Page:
We’re taking science back in the kitchen!
Last blog we discovered how baking soda and baking powder affect our baked goods. If you want to bake some cookies and test it out for yourself, check it out here: Science of Baking Cookies.
Today, we’re going to focus on a different leavening agent: eggs. First, let’s review what we already learned.
Baking soda vs. Baking powder:
Baking soda and baking powder are both leavening agents. Baking soda is usually called for in breads and cakes, while baking powder is more often seen in cookie recipes (although you will see either in all kinds of baked goods). The main difference is that baking soda requires an acid to react, while baking powder does not. Therefore, they are not interchangeable. If your recipe does not have acid, but you use baking soda, you won’t get the desired effects.
Why is this? Baking soda is a base—sodium bicarbonate. In order to react, it needs an acid to react with. Baking powder contains baking soda, but also contains a dry acid. This means it only needs liquid—almost any liquid will do—in order for it to react. When baking soda or baking powder react, the reaction produces carbon dioxide gas. This gas creates bubbles in your baked goods, which helps give them a fluffier texture.
What we found in our last experiment is that using baking soda in a recipe that called for baking powder resulted in flatter cookies. This time, you’ll do a similar comparison with eggs.
Before we move on, what exactly does leavening mean?
Leavening is the process by which dough or batter for breads, cookies, etc. rise or become fluffier. Some breads call for yeast, which takes longer to help the dough rise. Because yeast is actually a living organism, it is a biological leavening agent. Baking soda and baking powder are chemical leavening agents; they help dough rise through a chemical reaction. Another form of leavening is simply through steam. As liquid evaporates, steam rises through the dough, allowing the dough to rise too.
What purpose does an egg serve?
- It adds liquid to your recipe. Thus, leavening through steam can occur.
- When eggs are beaten into other ingredients, air is also incorporated. This also helps baked goods become lighter and more airy.
What’s in an egg?
All these nutrients help bind the dough together. Without eggs, many recipes would produce a much drier, crumbly result.
Let’s test this out! You’ll bake two versions of banana bread—one with eggs, and one without.
Here’s the recipe I used:
If you’d like to pick a different recipe, go right ahead! Just make sure that the original recipe calls for eggs.
YOU WILL NEED:
- ¼ Cup Whole Grain Flour
- ¼ Cup White Flour
- ¼ Cup Oats
- 1 Teaspoon Baking Powder
- ½ Teaspoon Baking Soda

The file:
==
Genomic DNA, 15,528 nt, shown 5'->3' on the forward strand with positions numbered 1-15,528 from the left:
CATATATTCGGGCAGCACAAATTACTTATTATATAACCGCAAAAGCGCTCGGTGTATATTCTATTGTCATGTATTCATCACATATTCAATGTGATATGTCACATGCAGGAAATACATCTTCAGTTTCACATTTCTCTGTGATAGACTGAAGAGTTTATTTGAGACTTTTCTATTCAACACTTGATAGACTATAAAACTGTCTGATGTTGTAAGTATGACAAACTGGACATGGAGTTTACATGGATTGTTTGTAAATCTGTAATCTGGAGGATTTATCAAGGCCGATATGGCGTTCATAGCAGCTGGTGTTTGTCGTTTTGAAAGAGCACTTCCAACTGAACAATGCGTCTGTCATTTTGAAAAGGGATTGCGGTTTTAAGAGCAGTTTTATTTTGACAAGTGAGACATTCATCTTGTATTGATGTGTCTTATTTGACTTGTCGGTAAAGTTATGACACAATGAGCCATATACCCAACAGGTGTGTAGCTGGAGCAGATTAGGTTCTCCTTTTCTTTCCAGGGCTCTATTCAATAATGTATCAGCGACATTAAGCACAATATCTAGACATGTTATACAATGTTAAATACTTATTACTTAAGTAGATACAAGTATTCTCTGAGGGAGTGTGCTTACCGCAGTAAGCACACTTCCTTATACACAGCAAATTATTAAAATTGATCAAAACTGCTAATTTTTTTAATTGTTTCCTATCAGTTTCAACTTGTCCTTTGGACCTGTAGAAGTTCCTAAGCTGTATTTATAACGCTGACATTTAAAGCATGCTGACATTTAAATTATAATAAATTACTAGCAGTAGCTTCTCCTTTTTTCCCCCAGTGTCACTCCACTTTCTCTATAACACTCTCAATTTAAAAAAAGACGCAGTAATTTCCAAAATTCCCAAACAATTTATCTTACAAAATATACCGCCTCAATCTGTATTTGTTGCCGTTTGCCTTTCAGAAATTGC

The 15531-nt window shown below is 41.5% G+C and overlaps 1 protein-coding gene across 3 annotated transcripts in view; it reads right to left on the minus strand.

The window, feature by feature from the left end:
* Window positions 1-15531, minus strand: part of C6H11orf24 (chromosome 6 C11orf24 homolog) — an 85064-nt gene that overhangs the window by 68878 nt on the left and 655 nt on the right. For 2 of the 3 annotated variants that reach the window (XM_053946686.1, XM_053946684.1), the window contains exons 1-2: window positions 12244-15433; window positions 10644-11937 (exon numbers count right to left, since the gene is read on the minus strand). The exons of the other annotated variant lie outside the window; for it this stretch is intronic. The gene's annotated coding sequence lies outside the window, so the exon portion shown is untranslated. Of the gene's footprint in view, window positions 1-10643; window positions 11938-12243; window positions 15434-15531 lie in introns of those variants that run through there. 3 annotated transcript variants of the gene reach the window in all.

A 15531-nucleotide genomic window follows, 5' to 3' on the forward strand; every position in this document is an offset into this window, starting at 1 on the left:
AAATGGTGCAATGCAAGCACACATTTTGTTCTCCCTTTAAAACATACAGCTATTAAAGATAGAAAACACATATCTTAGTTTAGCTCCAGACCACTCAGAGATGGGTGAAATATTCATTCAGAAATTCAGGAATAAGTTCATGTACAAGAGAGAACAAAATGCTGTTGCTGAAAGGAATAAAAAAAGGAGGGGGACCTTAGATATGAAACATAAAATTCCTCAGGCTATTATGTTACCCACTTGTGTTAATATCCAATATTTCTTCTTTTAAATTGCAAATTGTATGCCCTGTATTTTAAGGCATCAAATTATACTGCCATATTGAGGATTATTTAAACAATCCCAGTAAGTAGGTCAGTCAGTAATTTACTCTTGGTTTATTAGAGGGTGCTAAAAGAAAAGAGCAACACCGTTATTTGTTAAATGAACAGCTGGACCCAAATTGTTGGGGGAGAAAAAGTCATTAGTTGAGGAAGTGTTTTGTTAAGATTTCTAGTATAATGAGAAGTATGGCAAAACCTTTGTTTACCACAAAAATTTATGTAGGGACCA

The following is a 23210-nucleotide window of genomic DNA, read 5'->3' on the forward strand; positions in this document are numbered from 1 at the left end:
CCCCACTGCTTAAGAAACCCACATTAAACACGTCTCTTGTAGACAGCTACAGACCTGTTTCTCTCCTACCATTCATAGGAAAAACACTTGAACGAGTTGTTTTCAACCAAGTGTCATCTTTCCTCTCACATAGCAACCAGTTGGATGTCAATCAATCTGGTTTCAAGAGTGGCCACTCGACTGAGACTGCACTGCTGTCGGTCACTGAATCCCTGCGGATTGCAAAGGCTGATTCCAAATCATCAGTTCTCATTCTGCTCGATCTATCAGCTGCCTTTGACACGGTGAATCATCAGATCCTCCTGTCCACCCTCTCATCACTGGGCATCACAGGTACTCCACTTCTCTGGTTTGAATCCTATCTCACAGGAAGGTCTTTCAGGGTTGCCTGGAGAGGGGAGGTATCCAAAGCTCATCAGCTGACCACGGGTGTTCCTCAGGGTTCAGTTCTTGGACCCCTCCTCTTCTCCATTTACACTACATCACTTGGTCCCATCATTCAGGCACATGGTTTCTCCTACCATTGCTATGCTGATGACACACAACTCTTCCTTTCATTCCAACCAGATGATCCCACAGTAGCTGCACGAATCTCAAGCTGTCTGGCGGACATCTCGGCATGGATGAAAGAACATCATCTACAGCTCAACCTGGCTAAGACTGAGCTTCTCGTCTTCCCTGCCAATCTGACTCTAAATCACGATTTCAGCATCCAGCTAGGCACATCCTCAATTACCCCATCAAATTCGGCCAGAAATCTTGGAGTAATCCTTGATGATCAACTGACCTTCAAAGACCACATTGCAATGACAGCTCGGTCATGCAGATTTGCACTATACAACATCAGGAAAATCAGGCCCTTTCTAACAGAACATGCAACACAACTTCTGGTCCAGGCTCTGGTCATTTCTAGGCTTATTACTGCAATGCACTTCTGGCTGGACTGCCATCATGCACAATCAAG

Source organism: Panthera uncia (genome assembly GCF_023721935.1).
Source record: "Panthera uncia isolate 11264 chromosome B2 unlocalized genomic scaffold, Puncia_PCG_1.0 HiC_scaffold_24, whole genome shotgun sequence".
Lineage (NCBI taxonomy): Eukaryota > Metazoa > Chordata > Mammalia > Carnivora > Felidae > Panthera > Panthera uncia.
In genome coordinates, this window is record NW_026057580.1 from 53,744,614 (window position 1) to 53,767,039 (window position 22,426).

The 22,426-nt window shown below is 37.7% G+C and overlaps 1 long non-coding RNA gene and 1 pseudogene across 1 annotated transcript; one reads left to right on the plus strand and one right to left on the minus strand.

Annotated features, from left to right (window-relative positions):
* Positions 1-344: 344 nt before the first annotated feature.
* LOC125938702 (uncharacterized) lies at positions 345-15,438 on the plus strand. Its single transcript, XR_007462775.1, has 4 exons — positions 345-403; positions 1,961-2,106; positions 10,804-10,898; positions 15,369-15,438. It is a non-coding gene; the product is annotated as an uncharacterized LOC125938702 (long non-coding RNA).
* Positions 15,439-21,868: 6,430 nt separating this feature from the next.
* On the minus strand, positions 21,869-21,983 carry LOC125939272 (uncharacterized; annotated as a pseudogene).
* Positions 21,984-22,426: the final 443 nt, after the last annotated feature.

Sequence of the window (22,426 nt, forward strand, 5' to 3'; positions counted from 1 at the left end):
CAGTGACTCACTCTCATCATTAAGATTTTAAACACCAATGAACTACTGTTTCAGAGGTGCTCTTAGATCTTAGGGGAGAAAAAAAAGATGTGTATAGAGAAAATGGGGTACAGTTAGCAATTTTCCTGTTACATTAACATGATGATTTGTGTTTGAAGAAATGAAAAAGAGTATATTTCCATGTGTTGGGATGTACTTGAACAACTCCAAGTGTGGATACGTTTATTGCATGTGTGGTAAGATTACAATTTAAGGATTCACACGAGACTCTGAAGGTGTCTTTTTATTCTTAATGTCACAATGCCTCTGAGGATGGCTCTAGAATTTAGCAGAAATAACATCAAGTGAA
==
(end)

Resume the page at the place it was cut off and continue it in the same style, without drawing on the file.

- 1 Teaspoon Cinnamon
- 1 Teaspoon Nutmeg
- ½ Teaspoon Turmeric
- ¼ Cup Chocolate Chips
- ½ Cup Almond Milk
- ¼ Cup Coconut Oil
- ¼ Cup Maple Syrup
- 1 Teaspoon Vanilla
- 2 eggs
- 2 mashed bananas
- 2 large mixing bowls for dry ingredients
- 2 medium mixing bowls for wet ingredients
- Muffin tin
- Non-stick spray
- Whisk or large spoon
- Measuring cups and spoons
Here’s what to do!
Mix up two batches of ingredients, one with eggs, and one where the eggs are left out. Make sure you measure each ingredient carefully so your recipes are exactly the same! Bake them at the same time, and make sure to flip the pan halfway through so each batch gets the same baking conditions. That way, you know the only variable in your experiment is the eggs (or lack thereof).
- Pre-heat your oven to 375 degrees.
- Spray your muffin tin with a non-stick spray.
- Mix all your dry ingredients first. Repeat in a second bowl so you have one for each of your two batches.
8. Check back and see how they look so far. What do you notice? Flip the tin around so the muffins get equal baking conditions. I was surprised to see the egg muffins were rising less so far!
With this recipe, the baking soda and baking powder helped both the muffin batches rise about equally. There was, however, a clear difference in appearance. The egg muffins (right) were very uniform. The extra moisture from the eggs probably allowed the batter to settle into the muffin tin and rise more evenly. The non-egg muffins (left) were more misshapen and lumpy, with crunchier tops. The non-egg muffins were very easy to remove from the tin, while the egg muffins took a little extra prying. The egg muffins, when cut in half, were much more moist. They also felt lighter and fluffier. The non-egg muffins were drier and denser.
What did you notice in your recipes?
Next, test out the same recipe WITHOUT eggs, baking soda, or baking powder. What kind of results would you expect? Think back to what you’ve learned about the purpose of these ingredients.
Results: The third batch did not rise at all. It was much denser and heavier than either of the first two muffins. It didn’t brown nearly as much (baking soda also has a hand in helping baked goods brown). The surface had a chewier texture, and the center did not bake all the way through in the 40 minutes… it was kind of just mushy in the middle.
Happy baking, and happy muffin tasting!